Big data is a term for data sets that are so large or complex that traditional data processing application software is inadequate to deal with them. Big data challenges include capturing data, data storage, data analysis, search, sharing, transfer, visualization, querying, updating and information privacy.
The data could be from social networks, web server logs, traffic flow sensors, satellite imagery, broadcast audio streams, banking transactions, MP3s of rock music, the content of web pages, scans of government documents, GPS trails, telemetry from automobiles, financial market data and so on.
Potential Uses of Big Data:
(i) Seed Selection – Big-data businesses can analyse varieties of seeds across numerous fields, soil types, and climates and select the best.
(ii) Irrigation – Precision agriculture aids farmers in tailored and effective water management, helping in production, improving economic efficiency and minimising waste and environmental impact.
(iii) Food processing – They help in streamlining food processing value chains by finding the core determinants of process performance, and acting to continually improve the accuracy, quality and yield of production. They also optimise production schedules based on supplier, customer, machine availability and cost constraints.
(iv) Crop disease – Similar to the way in which Google can identify flu outbreaks based on where web searches are originating, analysing crops across farms helps identify diseases that could ruin a potential harvest.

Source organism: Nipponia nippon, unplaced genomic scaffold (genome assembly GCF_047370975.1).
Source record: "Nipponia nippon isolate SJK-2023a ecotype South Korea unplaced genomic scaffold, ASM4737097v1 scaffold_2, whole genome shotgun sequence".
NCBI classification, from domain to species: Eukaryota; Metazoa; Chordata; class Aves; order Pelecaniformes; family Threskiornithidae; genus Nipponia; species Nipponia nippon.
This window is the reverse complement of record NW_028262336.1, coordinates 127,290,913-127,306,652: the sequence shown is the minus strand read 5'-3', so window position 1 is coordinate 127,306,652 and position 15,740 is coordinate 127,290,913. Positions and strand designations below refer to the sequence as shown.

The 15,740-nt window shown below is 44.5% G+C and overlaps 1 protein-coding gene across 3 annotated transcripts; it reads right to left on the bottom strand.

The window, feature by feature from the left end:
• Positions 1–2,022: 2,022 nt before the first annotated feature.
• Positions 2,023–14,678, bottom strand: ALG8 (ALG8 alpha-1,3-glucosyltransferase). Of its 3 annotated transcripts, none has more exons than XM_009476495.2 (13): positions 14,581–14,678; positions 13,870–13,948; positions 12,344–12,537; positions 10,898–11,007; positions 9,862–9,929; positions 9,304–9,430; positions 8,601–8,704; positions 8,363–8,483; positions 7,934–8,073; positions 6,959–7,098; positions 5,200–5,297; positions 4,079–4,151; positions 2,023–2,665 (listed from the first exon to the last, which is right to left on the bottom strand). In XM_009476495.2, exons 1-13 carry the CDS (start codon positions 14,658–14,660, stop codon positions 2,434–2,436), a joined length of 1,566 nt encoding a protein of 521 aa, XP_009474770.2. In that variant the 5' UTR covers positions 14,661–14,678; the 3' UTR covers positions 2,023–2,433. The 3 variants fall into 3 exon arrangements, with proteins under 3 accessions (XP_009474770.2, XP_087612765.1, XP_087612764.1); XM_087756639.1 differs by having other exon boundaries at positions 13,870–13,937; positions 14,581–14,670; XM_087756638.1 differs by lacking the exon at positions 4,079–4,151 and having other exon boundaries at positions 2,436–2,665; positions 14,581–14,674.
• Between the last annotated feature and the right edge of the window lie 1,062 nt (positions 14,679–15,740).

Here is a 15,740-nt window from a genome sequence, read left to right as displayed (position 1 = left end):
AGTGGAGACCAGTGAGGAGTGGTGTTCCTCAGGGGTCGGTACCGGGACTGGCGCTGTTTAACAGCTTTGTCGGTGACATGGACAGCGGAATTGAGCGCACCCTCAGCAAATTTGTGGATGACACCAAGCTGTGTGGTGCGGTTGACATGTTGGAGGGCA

(v) Weather – Advanced analytics capabilities and agri-robotics such as aerial imagery, sensors help provide sophisticated local weather forecasts can help increasing global agricultural productivity over the next few decades.
(vi) Climate Change – Since, climate change and extreme weather events will demand proactive measures to adapt or develop resiliency, Big Data can bring in the right information to take informed decisions.
(vii) Loss control – In India, every year 21 million tons of wheat is lost, primarily due to scare cold-storage centres and refrigerated vehicles, poor transportation facilities and unreliable electricity supply. Big Data has the potential of systematisation of demand forecasting thus reducing such losses.
(viii) Pricing – A trading platform for agricultural commodities that links small-scale producers to retailers and bulk purchasers via mobile phone messaging can help send up-to-date market prices via an app or SMS and connect farmers with buyers, offering collective bargaining opportunities for small and marginal farmers.
(ix) Consumer habits can be studied, and policies can be made which will be in line with the demands of consumers.
(x) Some other benefits – Solving traffic problems in cities, targeting healthcare delivery, efficient supply chain management, providing a personalized educational experience for students, enabling security to individuals and society at large.
-> Any breach of confidentiality regarding data that is collected and processed by the government could have serious ramifications.
-> Sharing data between departments and across ministries is a challenge, given the jurisdictional boundaries that exist.
-> Authenticity of data is another challenge.
A change in mindset and effective training is required to make data-driven decisions. A comprehensive Big Data programme across Central and state government ministries/departments with help from industry, academic and research institutions should be formulated.